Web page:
And what is the meaning of “doing the will of God”? Is it not being open to see the signs in our lives? Is it not being open to the plan of God for humanity and our own personal lives? Is it not being ready to commune with him? To commune with HIM! To be part of his family!
When you look at how people responded to God in the Old Testament the picture is pretty bleak. Very often they did not respond in faith to God’s word. Each time we see a faithless response on someone’s part to God’s word we also see that in the long term it brings its own punishment. It really doesn’t pay to go against God even if at the time it seems to be great fun. And we also see that it pains God when we do not respond to his word and reject it.
The faithless response to God began with the first couple. Eve disbelieved God and believed the serpent instead and ate the fruit of the tree. The punishment it brought on Adam and Eve was death instead of immortality and banishment from the Garden of Eden. Sin continued to grow so much that the world was full of wickedness. Only one family was good, Noah’s family, and they were saved from the flood. We see the pain the rejection of God’s word caused him; in Gen 6:6 we read, “God regretted having made man on the earth and his heart grieved.” It was like a new creation after the flood but once again sin began to increase and eventually people’s pride led to disaster, this time they were divided into different languages after the tower of Babel. Unfortunately this faithless response to God continues right through the Old Testament. You would think that after the Miracle of the Sea at the Exodus, as the people left Egypt on dry ground where the sea had been, they would respond in faith. But no, when the first trial came they complained and wanted to return to Egypt. Then when they entered Canaan, the Promised Land, after a while they began to ask for a king over them. It was a lack of trust in God’s leadership of them. Again this brought a punishment because with only a few exceptions most of the kings of Israel were not good leaders and their country sank lower all the time. God continually called prophets to speak his word to them but unfortunately only a handful listened to his prophets. It is no wonder that in the first reading today God called the Israelites a set of rebels (Ezek 2:5). A great punishment befell them, they were captured and taken as slaves to Babylon for about 50 years. They saw it as a punishment for sin.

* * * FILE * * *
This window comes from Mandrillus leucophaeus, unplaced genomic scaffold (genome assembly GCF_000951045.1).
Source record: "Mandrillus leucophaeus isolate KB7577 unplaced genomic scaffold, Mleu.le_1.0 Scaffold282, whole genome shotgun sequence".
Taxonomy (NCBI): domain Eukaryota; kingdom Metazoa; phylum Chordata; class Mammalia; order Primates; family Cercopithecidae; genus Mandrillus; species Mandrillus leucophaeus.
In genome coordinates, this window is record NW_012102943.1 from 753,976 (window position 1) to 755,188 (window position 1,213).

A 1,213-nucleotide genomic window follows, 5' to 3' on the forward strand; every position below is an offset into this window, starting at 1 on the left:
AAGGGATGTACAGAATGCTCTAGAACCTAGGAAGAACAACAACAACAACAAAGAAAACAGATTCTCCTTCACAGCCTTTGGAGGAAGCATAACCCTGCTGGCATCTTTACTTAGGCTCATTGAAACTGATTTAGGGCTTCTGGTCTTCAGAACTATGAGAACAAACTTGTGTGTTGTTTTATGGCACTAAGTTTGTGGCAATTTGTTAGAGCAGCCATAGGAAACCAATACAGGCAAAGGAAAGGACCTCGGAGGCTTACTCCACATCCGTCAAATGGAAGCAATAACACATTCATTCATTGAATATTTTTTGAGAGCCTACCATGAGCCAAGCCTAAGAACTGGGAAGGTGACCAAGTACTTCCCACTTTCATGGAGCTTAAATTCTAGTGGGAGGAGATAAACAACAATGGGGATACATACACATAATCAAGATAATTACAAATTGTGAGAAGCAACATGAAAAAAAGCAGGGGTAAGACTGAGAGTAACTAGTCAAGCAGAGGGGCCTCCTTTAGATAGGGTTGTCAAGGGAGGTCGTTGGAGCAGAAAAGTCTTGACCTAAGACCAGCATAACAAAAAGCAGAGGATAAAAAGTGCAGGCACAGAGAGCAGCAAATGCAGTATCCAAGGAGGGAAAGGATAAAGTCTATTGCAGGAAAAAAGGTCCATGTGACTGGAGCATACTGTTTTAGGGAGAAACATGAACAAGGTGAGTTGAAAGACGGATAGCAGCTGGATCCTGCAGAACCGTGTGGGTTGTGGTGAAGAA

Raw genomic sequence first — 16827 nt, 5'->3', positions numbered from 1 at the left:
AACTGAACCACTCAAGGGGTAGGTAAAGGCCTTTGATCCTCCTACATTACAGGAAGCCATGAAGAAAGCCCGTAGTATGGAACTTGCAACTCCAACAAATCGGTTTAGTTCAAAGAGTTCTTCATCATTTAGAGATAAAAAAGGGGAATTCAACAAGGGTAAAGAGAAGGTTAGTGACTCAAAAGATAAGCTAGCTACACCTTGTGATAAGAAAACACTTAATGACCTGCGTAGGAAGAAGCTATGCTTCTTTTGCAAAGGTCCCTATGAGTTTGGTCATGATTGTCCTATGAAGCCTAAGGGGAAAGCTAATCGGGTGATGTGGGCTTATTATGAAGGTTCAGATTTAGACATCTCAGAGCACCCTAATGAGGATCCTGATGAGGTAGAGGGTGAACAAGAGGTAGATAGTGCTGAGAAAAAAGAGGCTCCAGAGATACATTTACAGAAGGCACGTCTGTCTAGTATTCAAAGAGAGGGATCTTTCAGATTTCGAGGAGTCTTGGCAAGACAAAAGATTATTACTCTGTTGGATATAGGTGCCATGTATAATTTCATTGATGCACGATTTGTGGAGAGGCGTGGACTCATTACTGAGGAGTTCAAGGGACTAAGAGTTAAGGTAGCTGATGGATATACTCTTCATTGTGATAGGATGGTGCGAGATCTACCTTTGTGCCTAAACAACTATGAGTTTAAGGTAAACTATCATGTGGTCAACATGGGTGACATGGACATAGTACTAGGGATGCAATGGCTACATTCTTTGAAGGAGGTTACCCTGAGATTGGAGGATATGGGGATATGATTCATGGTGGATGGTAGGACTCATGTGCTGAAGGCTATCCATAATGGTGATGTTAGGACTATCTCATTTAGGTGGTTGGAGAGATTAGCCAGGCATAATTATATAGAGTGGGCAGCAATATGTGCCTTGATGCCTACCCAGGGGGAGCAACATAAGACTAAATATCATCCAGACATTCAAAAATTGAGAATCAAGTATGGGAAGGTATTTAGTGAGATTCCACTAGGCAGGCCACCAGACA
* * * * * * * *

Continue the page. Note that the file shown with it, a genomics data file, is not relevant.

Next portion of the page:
That rejection of God’s word continues into the New Testament. Before Stephen was stoned to death he said to his listeners, “You stubborn people with your pagan hearts and pagan ears. You are always resisting the Holy Spirit, just as your ancestors used to do.” (Acts 7:51) As they stoned Stephen a young man named Saul watched. It would take a blinding light and revelation from heaven before Saul could accept the word of God. Luke 19:41 tells us that as Jesus entered Jerusalem for the last time he cried because they did not recognize the time of their salvation. In the Gospel today (Mark 6:1-6) we see the people of Nazareth rejecting Jesus. They made up every excuse to reject him, they know his mother and they know his cousins. In the Gospel text it says they know his brothers James and Joset and Jude and Simon and his sisters but we understand this to mean his cousins. In the language of that time anyone in your clan would be called your brother. Remember that since the early centuries of the Church we have believed that Mary was ever-Virgin. The people of Nazareth made up every excuse to reject Jesus, they know his mother and his cousins. It is sad but true that sometimes someone who has rejected the word of God will make up any excuse in order not to open his/her heart to God. Again in Nazareth the rejection of God brings a punishment; Jesus could work no miracle there, though he cured a few sick people. He was amazed at their lack of faith (Mark 6:5-6).
There is an independent streak in humanity, wanting to go it on our own without God. It is really an element of pride that is in humanity, thinking that we are God and forgetting that we are God’s creatures and not God. But the Bible teaches us that each time humanity tried to go it on its own without God we only hurt ourselves. It really doesn’t pay to go against God even if at the time it seems to be great fun. And we also see that it pains God when we do not respond to his word and we reject it. And what is sad is that very often it seems that people were actually blind to the fact that they were turning their backs on God. If they were blind to the fact that they were turning against God that begs the question, “Could we also be blind to the fact that we are in some way turning our backs on God?” I see our first reading (Ezek 2:2-5) and Gospel today (Mark 6:1-6) calling us to repentance. I think we could say that since the time of the flood there has never been a time with so much sin as our time. If we are proud we will say that we have no sins and we’re okay, but if we have humility we will see into the depths of our soul and recognize our poverty before God and our need of his redemption and salvation and healing. Jesus is always waiting to respond to us, to make us new and whole. Paul says in one of his letters that anyone who is in Christ is a new creation (2 Cor 5:17). In Phil 2:5 Paul writes, “Make your own the mind of Christ Jesus.” In Nazareth Jesus could work no miracles because of their lack of faith. We pray for the grace to respond to God’s word in humility and lay aside our pride so that Jesus can work miracles in our lives.
Fr. Franco Pereira, S.D.B.